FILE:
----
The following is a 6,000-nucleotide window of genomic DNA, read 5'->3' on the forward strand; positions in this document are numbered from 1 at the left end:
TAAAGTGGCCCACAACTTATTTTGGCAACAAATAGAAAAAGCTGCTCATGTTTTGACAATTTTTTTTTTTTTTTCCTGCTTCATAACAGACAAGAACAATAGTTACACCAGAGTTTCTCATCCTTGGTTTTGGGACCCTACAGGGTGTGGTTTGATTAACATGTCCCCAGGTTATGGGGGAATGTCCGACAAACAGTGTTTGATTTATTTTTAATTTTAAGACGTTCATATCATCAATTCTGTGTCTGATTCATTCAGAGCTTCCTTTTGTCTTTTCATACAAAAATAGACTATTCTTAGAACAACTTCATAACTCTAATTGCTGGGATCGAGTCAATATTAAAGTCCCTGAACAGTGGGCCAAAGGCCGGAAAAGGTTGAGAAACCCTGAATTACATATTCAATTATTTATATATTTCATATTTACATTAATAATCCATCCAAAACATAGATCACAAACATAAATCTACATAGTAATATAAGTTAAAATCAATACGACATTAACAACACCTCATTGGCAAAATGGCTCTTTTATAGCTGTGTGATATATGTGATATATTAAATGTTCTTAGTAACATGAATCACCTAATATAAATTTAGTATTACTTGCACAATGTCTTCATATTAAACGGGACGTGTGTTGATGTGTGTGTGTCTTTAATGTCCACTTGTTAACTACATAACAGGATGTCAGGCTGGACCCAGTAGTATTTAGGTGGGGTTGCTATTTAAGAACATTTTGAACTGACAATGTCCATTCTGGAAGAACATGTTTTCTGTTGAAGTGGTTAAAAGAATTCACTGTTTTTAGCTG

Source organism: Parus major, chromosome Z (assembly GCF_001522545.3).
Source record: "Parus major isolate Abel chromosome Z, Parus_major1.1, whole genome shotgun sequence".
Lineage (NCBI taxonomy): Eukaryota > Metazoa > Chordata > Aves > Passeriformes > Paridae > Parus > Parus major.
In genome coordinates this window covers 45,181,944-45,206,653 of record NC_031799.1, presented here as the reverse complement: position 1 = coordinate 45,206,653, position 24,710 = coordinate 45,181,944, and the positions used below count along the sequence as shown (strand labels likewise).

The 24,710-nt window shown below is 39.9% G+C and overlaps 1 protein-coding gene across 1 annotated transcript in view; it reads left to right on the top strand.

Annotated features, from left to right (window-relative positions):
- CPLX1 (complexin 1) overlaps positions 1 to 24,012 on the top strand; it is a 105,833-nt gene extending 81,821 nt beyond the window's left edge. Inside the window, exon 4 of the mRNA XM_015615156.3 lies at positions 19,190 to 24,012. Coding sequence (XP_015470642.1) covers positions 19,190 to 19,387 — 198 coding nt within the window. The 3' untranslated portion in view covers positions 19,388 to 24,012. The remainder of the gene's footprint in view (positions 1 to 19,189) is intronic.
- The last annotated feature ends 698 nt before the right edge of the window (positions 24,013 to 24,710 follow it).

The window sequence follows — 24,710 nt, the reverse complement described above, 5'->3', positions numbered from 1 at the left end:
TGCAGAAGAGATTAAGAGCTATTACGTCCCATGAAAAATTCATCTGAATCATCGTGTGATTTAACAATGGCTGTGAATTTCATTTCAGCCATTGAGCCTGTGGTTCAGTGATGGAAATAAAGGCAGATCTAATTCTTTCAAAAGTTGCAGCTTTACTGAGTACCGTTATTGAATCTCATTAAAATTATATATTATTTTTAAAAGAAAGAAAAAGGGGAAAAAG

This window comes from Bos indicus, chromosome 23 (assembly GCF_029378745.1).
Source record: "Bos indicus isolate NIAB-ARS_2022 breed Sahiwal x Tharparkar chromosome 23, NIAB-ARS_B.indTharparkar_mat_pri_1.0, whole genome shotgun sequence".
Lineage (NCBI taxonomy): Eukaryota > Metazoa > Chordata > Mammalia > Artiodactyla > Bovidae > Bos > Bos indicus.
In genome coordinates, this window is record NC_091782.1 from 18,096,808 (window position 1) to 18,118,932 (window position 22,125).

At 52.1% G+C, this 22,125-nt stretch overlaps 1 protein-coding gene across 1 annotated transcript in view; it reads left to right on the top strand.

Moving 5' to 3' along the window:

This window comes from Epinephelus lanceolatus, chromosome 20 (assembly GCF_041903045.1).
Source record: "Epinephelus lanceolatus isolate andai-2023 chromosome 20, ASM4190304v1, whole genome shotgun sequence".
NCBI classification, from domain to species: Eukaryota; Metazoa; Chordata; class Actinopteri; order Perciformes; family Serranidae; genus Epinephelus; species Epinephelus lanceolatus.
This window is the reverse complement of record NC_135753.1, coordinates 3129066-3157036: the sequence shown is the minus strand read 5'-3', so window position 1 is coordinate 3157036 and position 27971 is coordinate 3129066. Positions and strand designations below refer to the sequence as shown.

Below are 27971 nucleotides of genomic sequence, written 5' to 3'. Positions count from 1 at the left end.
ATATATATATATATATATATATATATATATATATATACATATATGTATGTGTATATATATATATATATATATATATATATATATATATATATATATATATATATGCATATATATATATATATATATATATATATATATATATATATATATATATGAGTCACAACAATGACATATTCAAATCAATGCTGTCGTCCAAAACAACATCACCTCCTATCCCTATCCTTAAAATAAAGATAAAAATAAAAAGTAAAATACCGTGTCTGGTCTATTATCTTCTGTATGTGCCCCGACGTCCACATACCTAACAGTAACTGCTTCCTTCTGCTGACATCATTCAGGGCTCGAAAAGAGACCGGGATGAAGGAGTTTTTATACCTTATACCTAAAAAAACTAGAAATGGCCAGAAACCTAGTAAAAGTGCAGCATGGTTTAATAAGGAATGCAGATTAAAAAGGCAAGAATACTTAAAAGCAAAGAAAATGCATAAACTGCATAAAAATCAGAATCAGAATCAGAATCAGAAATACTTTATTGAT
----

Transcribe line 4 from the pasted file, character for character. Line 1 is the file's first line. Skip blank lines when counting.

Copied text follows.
Source record: "Parus major isolate Abel chromosome Z, Parus_major1.1, whole genome shotgun sequence".